Noted civil rights activist Manisha Sethi, who also heads Jamia Teachers’ Solidarity Association, while expressing her solidarity with SIMI, said: “We might not agree with the policies of SIMI or any other organization but everybody has the right to associate and practice on the lines of their belief and ideology”. Questioning the ban she said, “If anti-social and fascist organizations like RSS and its hundreds of offshoots, about whom commission after commission and report after report have proved their involvement in anti-social and communal activities especially crimes against minorities and women, can work freely, why not SIMI, about which allegations are yet to be proved?”

Narrating the experiences of communal witch hunt of Muslims in Kerala, Adv. Shahnawas of Minority Rights Watch India said, “The Muslim in Kerala especially youth are being targeted on regular basis. Hundreds of youth have been arrested and tortured in last few years. Moreover, the police and IB officials are saying Kerala is becoming hub of terrorist activities,” he added.

Presiding over the conference, Dr. Zafarul Islam Khan, editor, Milli Gazatte urged the gathering to engage with media and start media initiatives. “Today, media is the most important tool to win any struggle”, he asserted. He also called upon organizations and all justice loving people to join this initiative.

Leaders of other important Muslim organization like Jamaat e Islami Hind, Bharti Majlis spoke at the conference. The conference approved resolutions demanding, lifting ban on SIMI, Independent probe in all riots and disruptive acts during last ten years, Police and Judicial reforms, punishing police officers involved in fake encounters, custodial deaths, etc.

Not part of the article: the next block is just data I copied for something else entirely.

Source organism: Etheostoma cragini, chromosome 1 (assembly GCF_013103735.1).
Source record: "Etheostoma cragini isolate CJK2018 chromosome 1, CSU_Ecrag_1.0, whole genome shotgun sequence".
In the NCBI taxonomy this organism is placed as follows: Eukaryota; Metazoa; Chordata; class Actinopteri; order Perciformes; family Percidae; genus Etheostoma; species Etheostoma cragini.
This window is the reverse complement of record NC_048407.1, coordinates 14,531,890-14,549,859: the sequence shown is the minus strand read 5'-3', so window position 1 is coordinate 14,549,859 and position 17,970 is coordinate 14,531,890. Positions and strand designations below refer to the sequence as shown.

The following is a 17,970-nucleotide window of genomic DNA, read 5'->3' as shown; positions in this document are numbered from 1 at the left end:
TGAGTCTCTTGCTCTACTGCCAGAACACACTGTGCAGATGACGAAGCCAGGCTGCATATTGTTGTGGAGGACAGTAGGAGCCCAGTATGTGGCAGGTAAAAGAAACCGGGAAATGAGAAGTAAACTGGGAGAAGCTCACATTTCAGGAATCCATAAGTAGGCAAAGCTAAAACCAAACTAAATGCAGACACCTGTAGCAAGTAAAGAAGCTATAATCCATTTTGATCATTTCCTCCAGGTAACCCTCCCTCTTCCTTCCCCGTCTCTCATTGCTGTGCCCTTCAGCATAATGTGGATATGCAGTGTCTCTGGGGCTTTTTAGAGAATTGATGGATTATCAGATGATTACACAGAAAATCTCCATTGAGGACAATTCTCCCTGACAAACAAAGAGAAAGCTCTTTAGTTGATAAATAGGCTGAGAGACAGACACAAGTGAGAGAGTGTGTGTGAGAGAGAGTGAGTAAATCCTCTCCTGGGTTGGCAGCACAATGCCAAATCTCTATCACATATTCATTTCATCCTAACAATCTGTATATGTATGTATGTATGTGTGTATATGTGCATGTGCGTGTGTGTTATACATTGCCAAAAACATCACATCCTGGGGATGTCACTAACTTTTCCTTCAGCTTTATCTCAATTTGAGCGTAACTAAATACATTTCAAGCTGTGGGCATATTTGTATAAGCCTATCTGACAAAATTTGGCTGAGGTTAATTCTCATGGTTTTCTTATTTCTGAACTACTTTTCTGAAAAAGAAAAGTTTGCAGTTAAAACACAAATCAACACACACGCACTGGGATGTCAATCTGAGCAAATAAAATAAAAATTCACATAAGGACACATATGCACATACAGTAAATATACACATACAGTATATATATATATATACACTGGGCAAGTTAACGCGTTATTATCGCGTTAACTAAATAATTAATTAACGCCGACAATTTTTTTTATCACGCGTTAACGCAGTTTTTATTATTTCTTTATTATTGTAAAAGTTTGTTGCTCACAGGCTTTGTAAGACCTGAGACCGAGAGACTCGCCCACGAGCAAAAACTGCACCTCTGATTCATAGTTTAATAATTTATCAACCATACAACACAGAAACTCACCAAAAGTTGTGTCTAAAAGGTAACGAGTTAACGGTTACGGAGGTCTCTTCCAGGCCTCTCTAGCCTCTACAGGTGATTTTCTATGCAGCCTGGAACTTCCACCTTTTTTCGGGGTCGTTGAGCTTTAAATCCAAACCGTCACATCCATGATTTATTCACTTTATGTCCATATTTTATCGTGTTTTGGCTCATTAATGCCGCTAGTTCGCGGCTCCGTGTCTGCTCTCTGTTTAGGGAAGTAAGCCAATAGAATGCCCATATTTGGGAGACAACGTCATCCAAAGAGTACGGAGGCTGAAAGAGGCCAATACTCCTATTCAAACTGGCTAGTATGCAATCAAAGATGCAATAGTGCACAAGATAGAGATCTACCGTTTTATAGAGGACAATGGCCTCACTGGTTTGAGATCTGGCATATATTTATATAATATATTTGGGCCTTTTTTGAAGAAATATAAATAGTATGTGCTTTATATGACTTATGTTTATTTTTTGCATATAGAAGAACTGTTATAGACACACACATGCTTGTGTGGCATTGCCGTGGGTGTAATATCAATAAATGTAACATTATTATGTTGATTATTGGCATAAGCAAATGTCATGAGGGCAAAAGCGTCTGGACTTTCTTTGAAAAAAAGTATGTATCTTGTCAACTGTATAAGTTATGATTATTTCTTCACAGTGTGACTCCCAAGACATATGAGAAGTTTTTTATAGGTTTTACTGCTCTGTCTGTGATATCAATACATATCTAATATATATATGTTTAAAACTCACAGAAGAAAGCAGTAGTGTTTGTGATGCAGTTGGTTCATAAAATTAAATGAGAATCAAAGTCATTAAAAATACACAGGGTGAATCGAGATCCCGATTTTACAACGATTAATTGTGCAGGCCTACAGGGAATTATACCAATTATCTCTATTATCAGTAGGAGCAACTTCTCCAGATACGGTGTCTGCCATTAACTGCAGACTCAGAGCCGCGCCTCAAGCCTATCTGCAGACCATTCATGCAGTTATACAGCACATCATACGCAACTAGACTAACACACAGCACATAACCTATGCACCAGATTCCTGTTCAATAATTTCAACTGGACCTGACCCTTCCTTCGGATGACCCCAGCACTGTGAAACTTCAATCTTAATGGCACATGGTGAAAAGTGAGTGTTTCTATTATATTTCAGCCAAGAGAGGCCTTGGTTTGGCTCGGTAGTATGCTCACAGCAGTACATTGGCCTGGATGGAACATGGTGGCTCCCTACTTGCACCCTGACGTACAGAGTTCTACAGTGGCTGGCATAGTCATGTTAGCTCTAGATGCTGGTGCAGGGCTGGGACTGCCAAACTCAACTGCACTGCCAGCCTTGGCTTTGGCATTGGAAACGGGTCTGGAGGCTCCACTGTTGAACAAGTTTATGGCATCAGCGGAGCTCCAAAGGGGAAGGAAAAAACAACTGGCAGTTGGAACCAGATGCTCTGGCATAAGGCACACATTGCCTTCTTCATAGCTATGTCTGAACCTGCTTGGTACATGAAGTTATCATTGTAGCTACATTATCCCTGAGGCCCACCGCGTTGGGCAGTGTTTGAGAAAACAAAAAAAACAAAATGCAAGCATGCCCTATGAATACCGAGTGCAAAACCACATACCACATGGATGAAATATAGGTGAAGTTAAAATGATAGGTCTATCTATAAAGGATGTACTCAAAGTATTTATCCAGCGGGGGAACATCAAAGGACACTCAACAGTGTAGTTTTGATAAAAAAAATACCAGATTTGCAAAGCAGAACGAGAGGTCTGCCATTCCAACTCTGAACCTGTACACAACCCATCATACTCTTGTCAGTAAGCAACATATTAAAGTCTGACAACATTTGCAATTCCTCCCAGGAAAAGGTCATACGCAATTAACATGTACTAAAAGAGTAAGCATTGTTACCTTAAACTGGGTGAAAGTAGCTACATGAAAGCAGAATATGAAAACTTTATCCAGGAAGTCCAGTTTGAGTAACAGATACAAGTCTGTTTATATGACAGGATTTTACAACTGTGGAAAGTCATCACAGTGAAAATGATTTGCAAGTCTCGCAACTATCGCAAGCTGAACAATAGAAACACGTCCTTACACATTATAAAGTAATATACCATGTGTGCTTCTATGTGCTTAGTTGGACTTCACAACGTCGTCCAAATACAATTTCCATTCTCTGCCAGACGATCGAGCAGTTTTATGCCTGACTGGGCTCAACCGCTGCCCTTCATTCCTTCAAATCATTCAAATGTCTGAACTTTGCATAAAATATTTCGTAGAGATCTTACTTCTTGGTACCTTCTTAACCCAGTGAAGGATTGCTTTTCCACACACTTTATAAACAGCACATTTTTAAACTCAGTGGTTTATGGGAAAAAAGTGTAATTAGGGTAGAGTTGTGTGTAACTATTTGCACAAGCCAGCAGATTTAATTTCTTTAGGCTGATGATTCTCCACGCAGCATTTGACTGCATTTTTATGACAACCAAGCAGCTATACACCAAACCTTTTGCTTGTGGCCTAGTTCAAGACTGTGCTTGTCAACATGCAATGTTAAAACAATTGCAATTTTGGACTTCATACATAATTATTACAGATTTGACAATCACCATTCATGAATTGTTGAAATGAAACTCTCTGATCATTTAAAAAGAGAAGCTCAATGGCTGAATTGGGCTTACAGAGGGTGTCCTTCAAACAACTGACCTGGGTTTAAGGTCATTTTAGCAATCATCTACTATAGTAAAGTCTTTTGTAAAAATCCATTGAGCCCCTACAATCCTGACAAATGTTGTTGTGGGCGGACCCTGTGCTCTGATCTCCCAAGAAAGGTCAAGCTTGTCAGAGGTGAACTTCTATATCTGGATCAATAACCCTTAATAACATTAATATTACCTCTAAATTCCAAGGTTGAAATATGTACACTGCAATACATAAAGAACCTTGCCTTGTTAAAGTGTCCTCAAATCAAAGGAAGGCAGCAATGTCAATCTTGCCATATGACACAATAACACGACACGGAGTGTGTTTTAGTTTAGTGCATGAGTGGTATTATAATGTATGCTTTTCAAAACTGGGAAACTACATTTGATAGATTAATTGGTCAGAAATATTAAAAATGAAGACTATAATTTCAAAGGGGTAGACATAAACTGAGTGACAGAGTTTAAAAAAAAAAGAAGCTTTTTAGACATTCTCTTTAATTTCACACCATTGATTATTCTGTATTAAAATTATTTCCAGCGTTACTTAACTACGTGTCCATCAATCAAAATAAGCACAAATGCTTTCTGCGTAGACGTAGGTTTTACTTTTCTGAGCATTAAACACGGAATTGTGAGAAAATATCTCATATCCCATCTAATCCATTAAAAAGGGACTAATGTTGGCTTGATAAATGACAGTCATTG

Profile of SIMI

SIMI was founded in Aligarh on April 25, 1977 as a students’ organisation to follow and propagate the path set by the Quran and Prophet Mohammad. SIMI first came to national attention in 1984 with a conference it organised in New Delhi to debate the challenges before India’s Muslims. The first criminal cases against SIMI began to surface in 1998 onwards. With the BJP-led NDA in power at the Centre and the BJP ruling Uttar Pradesh, security agencies began building a case against SIMI. By 2000, the Union Home Ministry had begun to say that SIMI was under its scanner for possible connections with Pakistani terror groups. In 2001, in the wake of the terror attacks in the United States on September 11, the Indian government banned SIMI on September 27, 2001, under the Unlawful Activities (Prevention) Act 1967, for two years stating SIMI’s involvement in anti-national and terrorists acts. The ban was renewed thrice. Each time, a tribunal constituted by the Centre upheld the ban after elaborate proceedings. But the fourth ban promulgated on February 8, 2008 was rejected by a tribunal headed by Delhi High Court judge Geeta Mittal on August 6 last year. The next day, however, the Central Government reached the Supreme Court and the apex court stayed the tribunal’s order.

As the term of fourth ban is ending on coming February 7, it is feared the government will again ban the group for two years more. That’s why the community has risen up to raise voice against the ban.